June 2011

I got a great surprise over the weekend. I ran into a friend’s brother and he looked fantastic!  I asked him what he was doing and his answer was exactly what I like to hear as a health professional: he had implemented a regular workout routine and was thinking about portion control. These very simple changes that required no starving, no exhaustion, and no real sacrifice has resulted in him losing 25 pounds in the past two months.

Regular physical activity should be an important part of our daily routine. It really helps me get moving and without it I tend to feel sluggish and my mood plummets. As a personal trainer and health coach, I see many people who would like to lose some weight and feel better. The problem is that many are looking for a magic pill will make those extra pounds go away rather than the only method that is proven to work: eating a well-balanced diet and adding more physical activity to the daily routine. I am often asked about the importance of physical activity and the benefits that can be expected. Should people move more?

The answer is yes, absolutely!  Exercise is not just good for us, it’s vital!  The body is designed to move and be active. Regular exercise and physical activity are important to everyone’s health and well-being. Being physically active helps you continue doing the things you enjoy while staying independent as you grow older. Regular physical activity over long periods of time produces long-term health benefits.

Here are some of the many proven benefits of physical activity:

  • Weight Control
  • Reducing your risk of cardiovascular disease
  • Reducing your risk for type 2 diabetes and metabolic syndrome
  • Reducing your risk of some cancers
  • Strengthening your bones and muscles
  • Improving your mental health and mood
  • Improving your ability to do daily activities and prevent falls, especially if you’re an older adult
  • Increasing your chances of living longer

One of the best things about physical activity is that there are so many ways to be active. For example, you can be active in short spurts throughout the day, or you can set aside specific times of the day on specific days of the week to exercise. Many physical activities, such as brisk walking, raking leaves, or taking the stairs whenever, you can are absolutely free and require no special equipment. Your local library may have exercise videos. Your community may even have exercise or walking groups, which is a great way to meet new people while getting healthier! Even 60 minutes a week of moderate-intensity aerobic activity will provide noticeable benefits!

If you have a chronic health condition such as arthritis, diabetes, or heart disease, make sure to talk with your doctor and find out if your condition limits your ability to be active before trying anything strenuous. Work with your doctor to come up with a physical activity plan that matches your abilities.

Jackie Ostrikis MS CPT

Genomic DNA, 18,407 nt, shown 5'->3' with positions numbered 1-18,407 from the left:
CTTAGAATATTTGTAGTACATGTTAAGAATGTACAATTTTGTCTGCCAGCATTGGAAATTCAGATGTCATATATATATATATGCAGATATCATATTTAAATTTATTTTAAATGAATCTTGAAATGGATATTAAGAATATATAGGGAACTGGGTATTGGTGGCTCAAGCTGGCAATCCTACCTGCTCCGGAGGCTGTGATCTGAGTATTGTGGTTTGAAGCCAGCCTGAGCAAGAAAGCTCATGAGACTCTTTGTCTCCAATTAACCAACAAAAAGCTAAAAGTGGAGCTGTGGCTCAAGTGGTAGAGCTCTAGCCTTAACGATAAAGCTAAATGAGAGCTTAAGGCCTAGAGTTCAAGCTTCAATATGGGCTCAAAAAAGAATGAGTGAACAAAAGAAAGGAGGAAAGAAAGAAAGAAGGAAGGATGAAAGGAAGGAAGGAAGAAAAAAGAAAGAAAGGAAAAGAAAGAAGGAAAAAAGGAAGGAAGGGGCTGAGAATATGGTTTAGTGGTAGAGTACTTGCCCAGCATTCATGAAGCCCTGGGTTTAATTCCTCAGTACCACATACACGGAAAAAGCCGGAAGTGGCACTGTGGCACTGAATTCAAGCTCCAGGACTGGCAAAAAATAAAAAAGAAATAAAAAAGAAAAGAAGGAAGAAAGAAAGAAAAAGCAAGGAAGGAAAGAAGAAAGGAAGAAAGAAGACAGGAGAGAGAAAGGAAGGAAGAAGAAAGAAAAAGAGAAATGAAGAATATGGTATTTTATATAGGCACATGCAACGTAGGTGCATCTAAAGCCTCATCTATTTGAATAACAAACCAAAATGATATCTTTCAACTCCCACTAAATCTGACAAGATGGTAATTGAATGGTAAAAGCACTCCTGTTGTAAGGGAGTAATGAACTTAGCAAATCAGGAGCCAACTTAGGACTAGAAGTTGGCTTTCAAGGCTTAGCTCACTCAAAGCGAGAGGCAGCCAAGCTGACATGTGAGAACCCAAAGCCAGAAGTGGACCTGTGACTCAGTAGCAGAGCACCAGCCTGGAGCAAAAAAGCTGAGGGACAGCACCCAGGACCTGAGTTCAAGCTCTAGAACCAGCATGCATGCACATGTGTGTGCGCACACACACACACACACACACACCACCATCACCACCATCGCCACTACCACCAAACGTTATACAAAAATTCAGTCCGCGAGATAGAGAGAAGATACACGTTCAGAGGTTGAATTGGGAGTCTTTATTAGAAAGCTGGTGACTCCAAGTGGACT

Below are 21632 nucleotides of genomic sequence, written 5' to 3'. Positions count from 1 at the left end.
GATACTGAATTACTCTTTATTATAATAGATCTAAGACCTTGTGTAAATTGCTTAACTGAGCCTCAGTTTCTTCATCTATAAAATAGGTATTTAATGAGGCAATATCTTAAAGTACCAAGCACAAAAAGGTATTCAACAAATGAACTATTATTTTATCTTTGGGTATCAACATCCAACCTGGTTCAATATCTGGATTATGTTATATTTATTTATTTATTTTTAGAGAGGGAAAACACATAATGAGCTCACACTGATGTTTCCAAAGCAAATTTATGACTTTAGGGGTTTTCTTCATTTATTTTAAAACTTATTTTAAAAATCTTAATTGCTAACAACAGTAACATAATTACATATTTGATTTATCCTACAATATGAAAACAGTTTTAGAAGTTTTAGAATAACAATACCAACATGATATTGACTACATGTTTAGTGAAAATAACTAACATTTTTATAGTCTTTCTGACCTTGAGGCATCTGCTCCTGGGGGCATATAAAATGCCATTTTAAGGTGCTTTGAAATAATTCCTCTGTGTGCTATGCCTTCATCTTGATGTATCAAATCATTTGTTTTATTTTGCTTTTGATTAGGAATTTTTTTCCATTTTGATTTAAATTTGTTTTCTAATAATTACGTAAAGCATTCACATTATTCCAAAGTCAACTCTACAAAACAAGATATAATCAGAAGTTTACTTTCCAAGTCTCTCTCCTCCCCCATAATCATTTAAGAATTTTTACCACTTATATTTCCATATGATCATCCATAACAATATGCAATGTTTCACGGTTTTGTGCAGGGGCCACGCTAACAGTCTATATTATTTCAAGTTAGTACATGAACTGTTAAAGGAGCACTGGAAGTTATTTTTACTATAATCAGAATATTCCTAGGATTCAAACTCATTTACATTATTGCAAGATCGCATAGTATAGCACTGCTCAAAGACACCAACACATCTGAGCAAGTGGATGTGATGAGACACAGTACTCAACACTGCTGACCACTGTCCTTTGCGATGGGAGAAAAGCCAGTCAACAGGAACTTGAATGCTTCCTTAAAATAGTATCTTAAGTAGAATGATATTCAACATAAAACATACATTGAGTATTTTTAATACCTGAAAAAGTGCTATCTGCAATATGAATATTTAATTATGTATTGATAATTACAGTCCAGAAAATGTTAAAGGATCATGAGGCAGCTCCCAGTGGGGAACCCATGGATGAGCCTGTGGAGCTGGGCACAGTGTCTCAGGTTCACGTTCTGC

A colleague and I were developing a physical activity program for a client and were reviewing the rough outline.  Our manager asked on what we were basing the program goals? I am embarrassed to admit, after doing this for a while, I had jumped in and started planning based on my overall knowledge. I did not begin with the data.

I had committed a cardinal sin in Worksite Health Promotion. While there may be some common factors in most challenges or programs, each audience is unique. Whether this is your first challenge or 100th you should always start with the data.

What had previous challenges or the Health Risk Assessment (HRA) told us about how much the employees at this organization were exercising? Based on the HRA and previous challenge evaluations or employee interest surveys, what did we know about what employees wanted or were ready to do?

I remember reading an article about an organization that wanted to target physical activity, based on the companies HRA results.  The employee interest surveys showed there was a large interest in baseball.  A Spring Training Physical Activity program was developed.  Brilliant, the employees were instantly engaged.

To give another example, a company develops a healthy eating campaign.  The goal is to eat eight servings of fruit and vegetables as day.  If the organization knew the employees were currently only eating one to two servings of fruit and vegetables a day, how would that change the program or the goal?  What are the chances of hitting the goal of eight servings a day if you are starting at one?

Most companies offer some type of wellness programs. The majority are activity centered – they throw a bunch of activities at employees and hope for results.

In contrast, results-oriented initiatives are those programs that are based on company data and thoughtfully designed. Results-oriented programs are more likely to impact the organization’s bottom line through high participation levels, improved employee health and increased productivity.

Valorie Bender